They are conceived as tools and weapons for humans, often youngsters, to drive like a vehicle or operate by remote control, or to wear as suits of armour. Robots in manga who have their own personalities tend to be small and friendly … By and large, the bigger the robot, the less likely it is to be independent or individualised (p57).
Post-1945 Japanese capitalism became famous, of course, for its reliance on new technology as the key to international competition, from compact motorbikes to mini CD players. This followed the Pacific war, when Tokyo scientists conceived of new human-operated fighting machines, which, as the war neared its end, would win the battles against the US flying fortresses. Subsequently, post-war manga and ‘anime’ had an interest in characters part-human/part machine long before the recent internet-inspired notions of the ‘digital human’. Yet compare the British attitude shown in the Daleks from the British TV series Doctor Who, where some alien people’s original soft tissue has long since been reduced inside mini-tanks to hateful mechanicals existing only to ‘exterminate’.
The original manga of Ghost took the concept of the cyborg even further and added computer interface too. On those pages, Major met and melded with her opponent - the Puppet Master - ‘inside’ the data of an extensive PC. DreamWorks’ Ghost does indeed owe much to this difference of approach, but in mixing it with the Frankenstein theme achieves a truly international (check the credits) futurian work that acknowledges both east and west, criticism and possibility.
One unexpected turn in the plot is where - not to be too spoiler precise - the enemy turns out to be the key to where cyborgs similar to Major went: those failed experiments of Hanka Robotics no longer fit for purpose, like brawny steelworkers in the US rust belt.
In fact anyone identified as a ‘terrorist’ in this movie is finally exonerated as closer to the truth and the need for justice than the counter-terrorists. Major is changed from an official ‘weapon’ to a person conscious of her source and almost looks as if she could cross the floor to total opposition. There are, of course, no options other than inside the status quo or its disruption, no movement to join or start. There is an unseen prime minister, who can be appealed to and who sanctions summary justice from Section 9 against the one ‘corrupt’ corporation exec. But this climax is so brisk that it is not exactly an example of due process which restores our faith in the state. It is not underlined, but it is the nearest a big-budget film like this has got to being, so to speak, pro-‘terrorist’.
In some internet debate the film has been accused of racism and cowardice in not casting an east Asian as Major. Her other name used in all the previous incarnations, Motoko Kusanagi, does finally emerge here. However, the fact that Major’s current shell is superficially European is a vital part of the story. When she discovers a relative from her previous life, they turn out to be Japanese. There is a moving scene between them. The Section 9 team itself is multicultural and mixed, while the recurrent imagery of the whole movie is that of mixing and trans-whatever (cue visual joke of an apparent woman using a male urinal). Major is initially given the name ‘Mira Killian’ and encased in a white body, but this is the denial of her past by her designers, not just the usual star casting for a film. Meanwhile Scarlett Johansson is asked to do more than in some previous roles, playing Major with a range of emotion subtly conveyed by changes in her facial expression (compare Luc Besson’s Lucy).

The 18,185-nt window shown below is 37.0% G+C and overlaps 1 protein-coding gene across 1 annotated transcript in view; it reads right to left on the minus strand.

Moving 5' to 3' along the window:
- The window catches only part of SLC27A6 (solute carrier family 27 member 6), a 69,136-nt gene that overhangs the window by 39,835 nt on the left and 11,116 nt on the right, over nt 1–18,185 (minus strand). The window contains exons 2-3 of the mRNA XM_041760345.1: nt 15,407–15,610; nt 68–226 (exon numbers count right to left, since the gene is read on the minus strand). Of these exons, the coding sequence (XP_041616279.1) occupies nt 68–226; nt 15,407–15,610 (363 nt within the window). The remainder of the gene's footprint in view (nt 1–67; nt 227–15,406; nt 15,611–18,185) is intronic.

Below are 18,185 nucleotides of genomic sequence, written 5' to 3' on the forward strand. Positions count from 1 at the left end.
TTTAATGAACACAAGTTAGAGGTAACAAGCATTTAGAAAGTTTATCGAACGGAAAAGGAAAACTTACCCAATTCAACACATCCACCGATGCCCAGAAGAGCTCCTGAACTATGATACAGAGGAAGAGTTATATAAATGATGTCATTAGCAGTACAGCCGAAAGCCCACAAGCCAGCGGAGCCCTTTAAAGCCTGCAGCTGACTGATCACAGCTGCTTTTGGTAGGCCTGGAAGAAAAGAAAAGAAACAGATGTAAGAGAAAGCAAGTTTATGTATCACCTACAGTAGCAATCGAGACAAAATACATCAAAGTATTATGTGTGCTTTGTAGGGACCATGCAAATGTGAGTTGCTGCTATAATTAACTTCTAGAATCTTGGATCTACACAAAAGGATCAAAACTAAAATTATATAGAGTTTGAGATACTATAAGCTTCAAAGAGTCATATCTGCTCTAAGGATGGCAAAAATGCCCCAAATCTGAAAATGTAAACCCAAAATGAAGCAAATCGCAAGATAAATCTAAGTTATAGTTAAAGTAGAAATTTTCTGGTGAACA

You could probably keep on finding allusions to previous futurian movies, such as The matrix and various pop videos, as well as Robocop and Blade runner. If you have seen theoriginal 1995 ‘anime’ you will appreciate how this Ghost echoes its design, incorporating high-rise and street-level Hong Kong. Blade runner’s city is also referenced; the difference being that here the occidental/oriental mix is integrated with the themes of simulation and exploitation and not just a series of exotic distractions. Furthermore, the humanism of the DreamWorks company - Major proving herself not “merely a robot” - amounts to something more than a preference for the traditional flesh and family.
Ghost avows that there is nothing wrong with being augmented, but the movie is not afraid to raise the challenge - what do these new creatures serve and are they entitled to the treatment they receive? It would seem thatsuch issues cannot be avoided. Major reconnects with her ‘old life’ not to return to it, but to challenge the masters of her new. By implication the workers and the slaves need not return to the joys of feudalism, but can work out a new relationship to their transformed life.
Do I read too much into a popcorn movie? Or is this a reading based on the text’s very themes of alienation and augmented humanity? Isn’t pointing out such implications and connections what a vanguard is for?